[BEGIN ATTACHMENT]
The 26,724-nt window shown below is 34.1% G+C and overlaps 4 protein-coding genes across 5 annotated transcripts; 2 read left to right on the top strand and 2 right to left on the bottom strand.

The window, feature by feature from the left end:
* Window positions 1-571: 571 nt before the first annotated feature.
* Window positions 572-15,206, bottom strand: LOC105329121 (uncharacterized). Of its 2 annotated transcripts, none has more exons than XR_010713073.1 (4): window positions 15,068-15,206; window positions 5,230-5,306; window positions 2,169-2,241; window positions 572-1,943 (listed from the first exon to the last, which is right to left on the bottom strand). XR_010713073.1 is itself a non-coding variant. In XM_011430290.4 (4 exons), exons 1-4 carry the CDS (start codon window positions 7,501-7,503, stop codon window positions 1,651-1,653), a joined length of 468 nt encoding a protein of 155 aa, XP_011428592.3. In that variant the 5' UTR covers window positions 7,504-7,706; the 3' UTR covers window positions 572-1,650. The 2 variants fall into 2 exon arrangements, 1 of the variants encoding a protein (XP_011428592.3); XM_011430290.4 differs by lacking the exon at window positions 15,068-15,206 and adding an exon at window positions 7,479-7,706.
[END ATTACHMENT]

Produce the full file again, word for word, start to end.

The 26,724-nt window shown below is 34.1% G+C and overlaps 4 protein-coding genes across 5 annotated transcripts; 2 read left to right on the top strand and 2 right to left on the bottom strand.

The window, feature by feature from the left end:
* Window positions 1-571: 571 nt before the first annotated feature.
* Window positions 572-15,206, bottom strand: LOC105329121 (uncharacterized). Of its 2 annotated transcripts, none has more exons than XR_010713073.1 (4): window positions 15,068-15,206; window positions 5,230-5,306; window positions 2,169-2,241; window positions 572-1,943 (listed from the first exon to the last, which is right to left on the bottom strand). XR_010713073.1 is itself a non-coding variant. In XM_011430290.4 (4 exons), exons 1-4 carry the CDS (start codon window positions 7,501-7,503, stop codon window positions 1,651-1,653), a joined length of 468 nt encoding a protein of 155 aa, XP_011428592.3. In that variant the 5' UTR covers window positions 7,504-7,706; the 3' UTR covers window positions 572-1,650. The 2 variants fall into 2 exon arrangements, 1 of the variants encoding a protein (XP_011428592.3); XM_011430290.4 differs by lacking the exon at window positions 15,068-15,206 and adding an exon at window positions 7,479-7,706.